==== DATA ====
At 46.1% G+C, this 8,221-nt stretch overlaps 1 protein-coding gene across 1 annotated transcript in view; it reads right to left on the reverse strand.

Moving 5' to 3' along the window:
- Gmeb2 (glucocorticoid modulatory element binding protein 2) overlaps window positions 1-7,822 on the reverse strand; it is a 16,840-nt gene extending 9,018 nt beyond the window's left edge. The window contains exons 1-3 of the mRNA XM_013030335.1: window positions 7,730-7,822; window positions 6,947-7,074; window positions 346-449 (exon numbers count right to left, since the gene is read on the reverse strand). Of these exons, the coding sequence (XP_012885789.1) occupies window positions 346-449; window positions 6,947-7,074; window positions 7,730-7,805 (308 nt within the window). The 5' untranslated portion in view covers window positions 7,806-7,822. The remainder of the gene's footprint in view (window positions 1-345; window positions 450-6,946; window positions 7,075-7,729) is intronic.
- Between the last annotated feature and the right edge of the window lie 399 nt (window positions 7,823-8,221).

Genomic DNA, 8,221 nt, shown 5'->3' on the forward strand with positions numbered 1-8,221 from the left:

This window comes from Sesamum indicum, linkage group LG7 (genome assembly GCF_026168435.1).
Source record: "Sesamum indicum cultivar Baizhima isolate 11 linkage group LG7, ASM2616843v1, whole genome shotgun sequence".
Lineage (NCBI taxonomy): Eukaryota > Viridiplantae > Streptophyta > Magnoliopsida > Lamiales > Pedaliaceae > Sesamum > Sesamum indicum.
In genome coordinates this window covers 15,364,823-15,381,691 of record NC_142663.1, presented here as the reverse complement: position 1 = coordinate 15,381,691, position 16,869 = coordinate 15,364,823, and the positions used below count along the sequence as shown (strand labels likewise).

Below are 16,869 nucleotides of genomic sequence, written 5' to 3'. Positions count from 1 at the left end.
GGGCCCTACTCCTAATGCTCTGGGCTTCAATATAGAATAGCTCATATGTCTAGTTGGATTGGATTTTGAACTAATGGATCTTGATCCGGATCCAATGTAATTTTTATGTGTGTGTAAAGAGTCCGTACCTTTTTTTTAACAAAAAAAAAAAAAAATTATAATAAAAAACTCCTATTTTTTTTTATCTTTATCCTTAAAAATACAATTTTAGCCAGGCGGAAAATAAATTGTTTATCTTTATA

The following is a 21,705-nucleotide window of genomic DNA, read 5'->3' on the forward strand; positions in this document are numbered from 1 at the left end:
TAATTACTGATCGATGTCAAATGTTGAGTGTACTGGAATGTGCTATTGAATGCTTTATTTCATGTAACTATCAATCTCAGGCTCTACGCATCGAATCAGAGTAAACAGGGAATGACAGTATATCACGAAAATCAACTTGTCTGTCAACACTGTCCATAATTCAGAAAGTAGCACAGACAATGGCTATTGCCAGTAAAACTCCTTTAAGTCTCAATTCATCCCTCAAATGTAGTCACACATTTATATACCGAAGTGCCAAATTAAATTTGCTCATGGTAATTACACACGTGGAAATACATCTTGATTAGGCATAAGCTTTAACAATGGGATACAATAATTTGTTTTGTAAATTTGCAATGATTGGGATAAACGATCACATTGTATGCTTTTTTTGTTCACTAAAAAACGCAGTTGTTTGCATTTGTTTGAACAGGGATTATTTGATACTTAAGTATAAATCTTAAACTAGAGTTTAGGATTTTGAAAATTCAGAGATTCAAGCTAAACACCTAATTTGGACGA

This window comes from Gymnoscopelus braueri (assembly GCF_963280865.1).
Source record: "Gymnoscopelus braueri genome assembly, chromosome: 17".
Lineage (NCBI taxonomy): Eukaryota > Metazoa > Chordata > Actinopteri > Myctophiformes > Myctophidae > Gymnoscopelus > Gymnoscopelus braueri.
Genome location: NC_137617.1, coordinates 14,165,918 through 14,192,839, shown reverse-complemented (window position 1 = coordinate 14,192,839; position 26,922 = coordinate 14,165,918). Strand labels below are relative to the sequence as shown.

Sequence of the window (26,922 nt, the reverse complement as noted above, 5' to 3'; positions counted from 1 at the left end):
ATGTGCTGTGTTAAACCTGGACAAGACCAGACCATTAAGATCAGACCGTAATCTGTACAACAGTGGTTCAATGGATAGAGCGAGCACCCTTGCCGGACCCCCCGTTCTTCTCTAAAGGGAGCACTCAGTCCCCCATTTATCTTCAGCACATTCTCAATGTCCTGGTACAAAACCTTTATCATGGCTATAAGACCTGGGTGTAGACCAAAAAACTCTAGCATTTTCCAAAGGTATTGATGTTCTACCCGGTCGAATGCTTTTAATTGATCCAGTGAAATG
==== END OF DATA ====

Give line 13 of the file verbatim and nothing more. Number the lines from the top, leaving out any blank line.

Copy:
TAATTACTGATCGATGTCAAATGTTGAGTGTACTGGAATGTGCTATTGAATGCTTTATTTCATGTAACTATCAATCTCAGGCTCTACGCATCGAATCAGAGTAAACAGGGAATGACAGTATATCACGAAAATCAACTTGTCTGTCAACACTGTCCATAATTCAGAAAGTAGCACAGACAATGGCTATTGCCAGTAAAACTCCTTTAAGTCTCAATTCATCCCTCAAATGTAGTCACACATTTATATACCGAAGTGCCAAATTAAATTTGCTCATGGTAATTACACACGTGGAAATACATCTTGATTAGGCATAAGCTTTAACAATGGGATACAATAATTTGTTTTGTAAATTTGCAATGATTGGGATAAACGATCACATTGTATGCTTTTTTTGTTCACTAAAAAACGCAGTTGTTTGCATTTGTTTGAACAGGGATTATTTGATACTTAAGTATAAATCTTAAACTAGAGTTTAGGATTTTGAAAATTCAGAGATTCAAGCTAAACACCTAATTTGGACGA